In the recent past, there has been a paradigm shift towards renewable sources of energy in order to address the concerns pertaining to environmental degradation and dwindling fossil fuels. A variety of alternative green energy sources such as solar, wind, hydrothermal, tidal, etc., have been gaining attention to reduce global carbon footprints. One of the key challenges with these energy generation technologies is that they are intermittent and are not continuously available.
Professor Masayuki Yagi, who conducts research on energy storage materials and technology at the Department of Materials Science and Technology, Faculty of Engineering/Graduate School of Science and Technology, Niigata University said, we cannot use solar energy at night and wind energy when the wind is not blowing. But we can store the generated electricity in some other forms and utilize it whenever required. That is how water splitting bridges the gap and has emerged as a very promising energy storage technology. Water splitting is one of the promising energy storage solutions that would potentially drive the world towards a hydrogen-fueled economy.
The water dissociation process, alternatively known as artificial photosynthesis, traditionally employs electricity to split the water molecule through two half-reactions in an electrochemical cell. The hydrogen evolution reaction occurs at the cathode where hydrogen fuel is generated and the water oxidation occurs at the anode where breathable oxygen is released. Although water is a simple molecule that is constituted by only three atoms, the process of dissociating it is quite intense and challenging.
The initial energy, known in scientific terms as overpotential, plays a crucial role in influencing the progress of the reaction. For the materials explored so far, the initial energy required to trigger the hydrogen evolution at the cathode and oxygen evolution at the anode is so high that the process escalates the overall cost of the reaction, thereby, adversely affecting its commercial utilization. This is particularly a major concern at the anode because the oxygen evolution reaction involves the transfer of four electrons which demands higher initial energy as compared to the reaction at the cathode.
Prof. Yagi's research team at the Niigata University, in association with research collaborators at the Yamagata University, are investigating the electrocatalytic water splitting and to address the key shortcomings. They have been successful in developing an efficient water dissociation process using nickel-based nano-compounds as anodes, which has been published in a scientific article in Energy & Environmental Science on 20 May.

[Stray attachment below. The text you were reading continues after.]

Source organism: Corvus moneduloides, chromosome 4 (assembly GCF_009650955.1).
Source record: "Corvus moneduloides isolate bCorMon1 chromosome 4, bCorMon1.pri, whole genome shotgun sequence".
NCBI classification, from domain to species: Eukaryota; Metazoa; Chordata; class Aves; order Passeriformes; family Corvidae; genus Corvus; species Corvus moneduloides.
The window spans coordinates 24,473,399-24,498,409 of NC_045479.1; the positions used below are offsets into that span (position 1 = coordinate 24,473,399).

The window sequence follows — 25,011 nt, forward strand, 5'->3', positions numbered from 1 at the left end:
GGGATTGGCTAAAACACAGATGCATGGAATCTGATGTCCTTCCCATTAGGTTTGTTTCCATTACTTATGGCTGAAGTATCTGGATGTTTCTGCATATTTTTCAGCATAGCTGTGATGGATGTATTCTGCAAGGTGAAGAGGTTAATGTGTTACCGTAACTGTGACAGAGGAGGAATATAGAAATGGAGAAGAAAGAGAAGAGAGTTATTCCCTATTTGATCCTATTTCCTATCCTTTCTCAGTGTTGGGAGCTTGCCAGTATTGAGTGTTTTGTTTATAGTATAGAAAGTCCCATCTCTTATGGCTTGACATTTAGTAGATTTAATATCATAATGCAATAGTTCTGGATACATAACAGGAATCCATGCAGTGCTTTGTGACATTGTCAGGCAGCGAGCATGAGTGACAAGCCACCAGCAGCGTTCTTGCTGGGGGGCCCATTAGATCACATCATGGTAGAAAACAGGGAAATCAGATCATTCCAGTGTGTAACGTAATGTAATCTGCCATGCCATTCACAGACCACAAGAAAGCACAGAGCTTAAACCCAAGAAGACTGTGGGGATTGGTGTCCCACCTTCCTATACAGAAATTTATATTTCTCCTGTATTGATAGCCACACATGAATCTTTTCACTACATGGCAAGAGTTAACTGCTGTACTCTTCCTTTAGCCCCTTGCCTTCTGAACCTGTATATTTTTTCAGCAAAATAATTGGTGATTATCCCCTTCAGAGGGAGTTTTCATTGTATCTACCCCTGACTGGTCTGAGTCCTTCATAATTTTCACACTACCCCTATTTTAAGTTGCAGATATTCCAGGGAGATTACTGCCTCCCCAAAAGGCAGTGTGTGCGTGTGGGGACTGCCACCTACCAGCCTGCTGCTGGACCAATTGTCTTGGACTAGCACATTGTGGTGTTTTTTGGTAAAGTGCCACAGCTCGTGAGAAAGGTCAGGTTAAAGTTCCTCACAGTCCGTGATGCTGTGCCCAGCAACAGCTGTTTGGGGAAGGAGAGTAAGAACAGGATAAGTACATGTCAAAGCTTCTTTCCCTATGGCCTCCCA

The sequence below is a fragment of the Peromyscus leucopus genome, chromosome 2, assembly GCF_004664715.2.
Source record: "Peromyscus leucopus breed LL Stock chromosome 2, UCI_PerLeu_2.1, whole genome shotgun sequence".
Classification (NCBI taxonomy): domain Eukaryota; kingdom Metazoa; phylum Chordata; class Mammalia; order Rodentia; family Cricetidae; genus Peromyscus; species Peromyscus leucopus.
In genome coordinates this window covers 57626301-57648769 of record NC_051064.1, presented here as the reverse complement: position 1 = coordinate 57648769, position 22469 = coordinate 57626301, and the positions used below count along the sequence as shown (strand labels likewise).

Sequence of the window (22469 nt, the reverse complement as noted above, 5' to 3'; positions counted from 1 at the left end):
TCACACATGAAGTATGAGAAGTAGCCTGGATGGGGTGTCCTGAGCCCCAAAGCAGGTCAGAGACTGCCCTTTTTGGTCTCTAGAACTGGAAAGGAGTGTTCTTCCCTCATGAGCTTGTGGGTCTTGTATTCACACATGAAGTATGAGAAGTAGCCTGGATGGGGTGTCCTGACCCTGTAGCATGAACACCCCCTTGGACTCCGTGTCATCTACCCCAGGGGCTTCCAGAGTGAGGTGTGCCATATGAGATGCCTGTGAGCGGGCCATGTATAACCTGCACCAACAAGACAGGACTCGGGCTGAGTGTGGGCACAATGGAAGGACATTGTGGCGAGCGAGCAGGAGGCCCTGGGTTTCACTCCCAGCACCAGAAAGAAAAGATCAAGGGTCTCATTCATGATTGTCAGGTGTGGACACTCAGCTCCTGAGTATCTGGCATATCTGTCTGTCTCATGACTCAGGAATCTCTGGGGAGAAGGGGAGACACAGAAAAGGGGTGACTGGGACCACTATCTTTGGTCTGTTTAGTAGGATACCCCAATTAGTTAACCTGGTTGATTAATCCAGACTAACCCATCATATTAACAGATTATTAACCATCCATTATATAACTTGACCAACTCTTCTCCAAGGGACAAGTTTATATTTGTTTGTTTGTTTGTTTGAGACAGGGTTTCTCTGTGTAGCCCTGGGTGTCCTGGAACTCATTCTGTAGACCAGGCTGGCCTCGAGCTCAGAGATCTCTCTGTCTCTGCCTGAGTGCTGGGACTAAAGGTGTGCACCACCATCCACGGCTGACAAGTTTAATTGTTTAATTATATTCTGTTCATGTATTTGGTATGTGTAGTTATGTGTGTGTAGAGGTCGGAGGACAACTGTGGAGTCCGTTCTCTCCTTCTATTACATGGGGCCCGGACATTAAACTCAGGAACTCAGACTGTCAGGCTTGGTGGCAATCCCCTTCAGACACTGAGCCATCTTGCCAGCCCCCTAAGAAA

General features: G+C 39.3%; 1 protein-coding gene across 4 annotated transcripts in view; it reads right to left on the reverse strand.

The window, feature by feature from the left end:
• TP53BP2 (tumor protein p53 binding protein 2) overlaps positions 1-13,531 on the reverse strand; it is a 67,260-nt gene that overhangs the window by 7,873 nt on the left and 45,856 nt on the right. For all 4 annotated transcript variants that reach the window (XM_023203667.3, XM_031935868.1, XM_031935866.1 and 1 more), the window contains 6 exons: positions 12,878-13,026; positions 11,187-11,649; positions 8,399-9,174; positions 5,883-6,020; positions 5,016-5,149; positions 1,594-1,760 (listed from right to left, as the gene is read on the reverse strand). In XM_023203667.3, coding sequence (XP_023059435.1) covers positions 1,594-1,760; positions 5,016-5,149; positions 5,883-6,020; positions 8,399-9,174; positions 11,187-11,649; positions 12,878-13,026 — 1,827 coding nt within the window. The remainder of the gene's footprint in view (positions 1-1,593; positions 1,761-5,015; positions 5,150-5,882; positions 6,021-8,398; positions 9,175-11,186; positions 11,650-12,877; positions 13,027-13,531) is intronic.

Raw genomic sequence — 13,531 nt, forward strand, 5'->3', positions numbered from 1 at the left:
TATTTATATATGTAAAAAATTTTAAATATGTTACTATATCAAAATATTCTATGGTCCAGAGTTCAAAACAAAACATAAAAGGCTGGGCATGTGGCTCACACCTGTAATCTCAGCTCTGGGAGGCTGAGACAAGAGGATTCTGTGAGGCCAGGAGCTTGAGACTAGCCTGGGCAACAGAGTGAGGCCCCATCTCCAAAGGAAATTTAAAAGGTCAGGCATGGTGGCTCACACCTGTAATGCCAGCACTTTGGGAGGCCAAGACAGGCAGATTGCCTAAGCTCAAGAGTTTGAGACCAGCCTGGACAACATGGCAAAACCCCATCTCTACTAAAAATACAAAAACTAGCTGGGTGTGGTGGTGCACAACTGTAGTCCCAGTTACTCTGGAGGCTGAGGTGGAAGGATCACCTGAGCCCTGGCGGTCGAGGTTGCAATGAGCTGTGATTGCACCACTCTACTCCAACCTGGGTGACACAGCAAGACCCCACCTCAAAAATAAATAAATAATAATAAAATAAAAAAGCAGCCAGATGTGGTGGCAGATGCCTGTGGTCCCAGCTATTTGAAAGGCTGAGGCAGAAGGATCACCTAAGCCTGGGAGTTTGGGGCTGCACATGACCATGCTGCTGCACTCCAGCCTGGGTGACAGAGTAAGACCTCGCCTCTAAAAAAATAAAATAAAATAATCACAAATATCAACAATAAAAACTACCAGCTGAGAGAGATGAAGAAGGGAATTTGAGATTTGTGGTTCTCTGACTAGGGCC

In this study, Prof. Yagi's team has observed that the nickel sulfide nanowires-based anode has supported the reduction of initial energy that is required for the oxygen evolution reaction.
Prof. Yagi said, we have fabricated the anode using a unique motif of nickel sulfide nanowires stuffed into carbon nitride scabbards. The carbon nitride scabbards prevent the core region of NiSx rods from transforming to their oxide, thereby protecting them from further degradation. On the surface of the nickel sulfide nanowires, a thin oxide film is formed due to the contact with the electrolyte solution, which facilitates the oxygen evolution reaction.
The research team has observed, with the aid of advanced microscopy techniques and electrochemical measurements, that the fabricated anode aids in reducing the initial energy, which accelerates the four-electron transfer process in the oxygen evolution reaction. The research finding of Prof. Yagi's team has immense potential in improving the long-term performance and stability of the electrochemical cell.
Prof. Yagi said, this research study is an important milestone towards improving the efficiency of water-splitting technology. This result is a great breakthrough in the electrocatalytic water splitting system and could undoubtedly contribute to realizing the de-carbonized human society in near future.